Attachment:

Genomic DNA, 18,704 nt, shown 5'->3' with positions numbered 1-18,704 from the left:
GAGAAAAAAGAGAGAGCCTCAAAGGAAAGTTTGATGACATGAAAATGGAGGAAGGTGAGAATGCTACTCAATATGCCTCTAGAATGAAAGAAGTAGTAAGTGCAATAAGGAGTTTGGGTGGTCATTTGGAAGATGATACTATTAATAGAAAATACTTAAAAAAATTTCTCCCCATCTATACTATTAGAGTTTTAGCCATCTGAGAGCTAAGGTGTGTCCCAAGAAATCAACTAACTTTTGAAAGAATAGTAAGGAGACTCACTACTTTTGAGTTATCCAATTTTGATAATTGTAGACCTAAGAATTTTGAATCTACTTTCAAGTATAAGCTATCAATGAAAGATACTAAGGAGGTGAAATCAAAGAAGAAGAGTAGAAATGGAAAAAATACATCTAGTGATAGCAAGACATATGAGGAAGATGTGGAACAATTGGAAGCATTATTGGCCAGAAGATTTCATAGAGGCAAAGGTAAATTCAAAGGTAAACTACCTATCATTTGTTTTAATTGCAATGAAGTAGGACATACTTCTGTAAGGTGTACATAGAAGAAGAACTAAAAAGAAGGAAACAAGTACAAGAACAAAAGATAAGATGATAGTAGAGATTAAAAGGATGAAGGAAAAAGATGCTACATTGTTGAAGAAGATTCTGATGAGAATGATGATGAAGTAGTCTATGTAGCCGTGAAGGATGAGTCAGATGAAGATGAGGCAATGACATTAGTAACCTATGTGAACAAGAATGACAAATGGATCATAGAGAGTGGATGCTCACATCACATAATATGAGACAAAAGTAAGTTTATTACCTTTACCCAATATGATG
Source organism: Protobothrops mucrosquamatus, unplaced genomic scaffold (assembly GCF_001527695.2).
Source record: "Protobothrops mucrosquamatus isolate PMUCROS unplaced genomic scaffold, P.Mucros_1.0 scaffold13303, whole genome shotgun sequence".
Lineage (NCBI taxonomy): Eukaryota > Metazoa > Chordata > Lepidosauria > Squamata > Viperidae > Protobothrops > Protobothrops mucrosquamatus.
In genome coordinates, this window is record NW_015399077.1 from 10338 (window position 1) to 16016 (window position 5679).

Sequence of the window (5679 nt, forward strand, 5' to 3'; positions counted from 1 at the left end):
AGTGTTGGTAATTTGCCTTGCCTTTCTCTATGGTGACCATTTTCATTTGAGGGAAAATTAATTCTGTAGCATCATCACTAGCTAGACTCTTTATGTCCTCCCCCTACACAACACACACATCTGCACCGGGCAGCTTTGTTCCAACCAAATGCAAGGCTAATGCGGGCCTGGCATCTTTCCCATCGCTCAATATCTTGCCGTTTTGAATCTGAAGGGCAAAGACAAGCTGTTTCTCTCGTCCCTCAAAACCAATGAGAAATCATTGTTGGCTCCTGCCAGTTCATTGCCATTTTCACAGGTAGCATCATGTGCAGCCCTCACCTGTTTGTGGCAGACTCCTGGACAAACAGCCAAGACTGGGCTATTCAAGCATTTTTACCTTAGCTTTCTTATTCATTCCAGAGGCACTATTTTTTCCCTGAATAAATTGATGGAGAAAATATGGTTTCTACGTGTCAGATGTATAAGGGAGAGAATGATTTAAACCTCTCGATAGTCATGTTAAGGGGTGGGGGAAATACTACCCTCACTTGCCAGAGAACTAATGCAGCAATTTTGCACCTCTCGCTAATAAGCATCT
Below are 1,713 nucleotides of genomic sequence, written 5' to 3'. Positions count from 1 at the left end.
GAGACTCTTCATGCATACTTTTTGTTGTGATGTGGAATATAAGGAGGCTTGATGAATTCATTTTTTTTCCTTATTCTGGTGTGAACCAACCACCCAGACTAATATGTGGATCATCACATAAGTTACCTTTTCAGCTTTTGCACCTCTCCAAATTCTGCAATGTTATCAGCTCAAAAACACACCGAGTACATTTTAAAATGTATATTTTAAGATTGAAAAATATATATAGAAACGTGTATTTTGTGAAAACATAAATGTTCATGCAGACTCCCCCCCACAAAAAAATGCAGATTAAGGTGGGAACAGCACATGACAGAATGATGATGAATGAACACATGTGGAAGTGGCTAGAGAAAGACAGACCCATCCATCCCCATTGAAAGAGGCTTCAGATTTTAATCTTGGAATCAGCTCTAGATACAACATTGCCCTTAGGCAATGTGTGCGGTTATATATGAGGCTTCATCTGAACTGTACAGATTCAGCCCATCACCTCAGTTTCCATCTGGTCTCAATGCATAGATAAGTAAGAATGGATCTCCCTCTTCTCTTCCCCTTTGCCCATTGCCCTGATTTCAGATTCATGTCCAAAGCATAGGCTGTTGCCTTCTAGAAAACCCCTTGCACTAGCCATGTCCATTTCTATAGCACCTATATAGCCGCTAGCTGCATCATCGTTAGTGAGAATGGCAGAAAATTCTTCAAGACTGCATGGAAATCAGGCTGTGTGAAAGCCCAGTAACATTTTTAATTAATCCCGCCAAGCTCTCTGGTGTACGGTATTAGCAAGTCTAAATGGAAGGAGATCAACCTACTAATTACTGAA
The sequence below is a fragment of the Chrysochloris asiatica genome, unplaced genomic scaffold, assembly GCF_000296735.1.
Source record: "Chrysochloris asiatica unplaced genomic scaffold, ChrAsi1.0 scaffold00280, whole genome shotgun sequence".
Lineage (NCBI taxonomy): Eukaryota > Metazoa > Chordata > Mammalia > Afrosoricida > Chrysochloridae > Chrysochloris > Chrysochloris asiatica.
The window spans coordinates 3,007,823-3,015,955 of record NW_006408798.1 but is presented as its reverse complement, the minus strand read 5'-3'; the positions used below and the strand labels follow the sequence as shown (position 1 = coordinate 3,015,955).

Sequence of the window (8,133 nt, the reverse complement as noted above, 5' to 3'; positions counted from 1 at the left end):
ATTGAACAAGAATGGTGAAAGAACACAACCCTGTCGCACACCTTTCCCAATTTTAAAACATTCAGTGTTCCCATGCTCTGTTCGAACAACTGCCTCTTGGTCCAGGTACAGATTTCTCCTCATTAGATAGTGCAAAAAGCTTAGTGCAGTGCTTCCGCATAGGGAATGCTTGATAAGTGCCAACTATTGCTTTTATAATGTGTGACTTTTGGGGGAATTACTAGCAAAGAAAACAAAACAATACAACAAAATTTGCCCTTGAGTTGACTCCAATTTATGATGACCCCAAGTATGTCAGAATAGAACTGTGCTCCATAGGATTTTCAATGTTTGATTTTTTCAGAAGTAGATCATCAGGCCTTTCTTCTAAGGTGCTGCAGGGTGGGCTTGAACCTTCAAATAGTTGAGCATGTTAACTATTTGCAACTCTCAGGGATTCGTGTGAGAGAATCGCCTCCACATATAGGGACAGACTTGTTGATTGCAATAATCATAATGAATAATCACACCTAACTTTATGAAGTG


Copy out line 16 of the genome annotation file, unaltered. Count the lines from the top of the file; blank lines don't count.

ATTGAACAAGAATGGTGAAAGAACACAACCCTGTCGCACACCTTTCCCAATTTTAAAACATTCAGTGTTCCCATGCTCTGTTCGAACAACTGCCTCTTGGTCCAGGTACAGATTTCTCCTCATTAGATAGTGCAAAAAGCTTAGTGCAGTGCTTCCGCATAGGGAATGCTTGATAAGTGCCAACTATTGCTTTTATAATGTGTGACTTTTGGGGGAATTACTAGCAAAGAAAACAAAACAATACAACAAAATTTGCCCTTGAGTTGACTCCAATTTATGATGACCCCAAGTATGTCAGAATAGAACTGTGCTCCATAGGATTTTCAATGTTTGATTTTTTCAGAAGTAGATCATCAGGCCTTTCTTCTAAGGTGCTGCAGGGTGGGCTTGAACCTTCAAATAGTTGAGCATGTTAACTATTTGCAACTCTCAGGGATTCGTGTGAGAGAATCGCCTCCACATATAGGGACAGACTTGTTGATTGCAATAATCATAATGAATAATCACACCTAACTTTATGAAGTG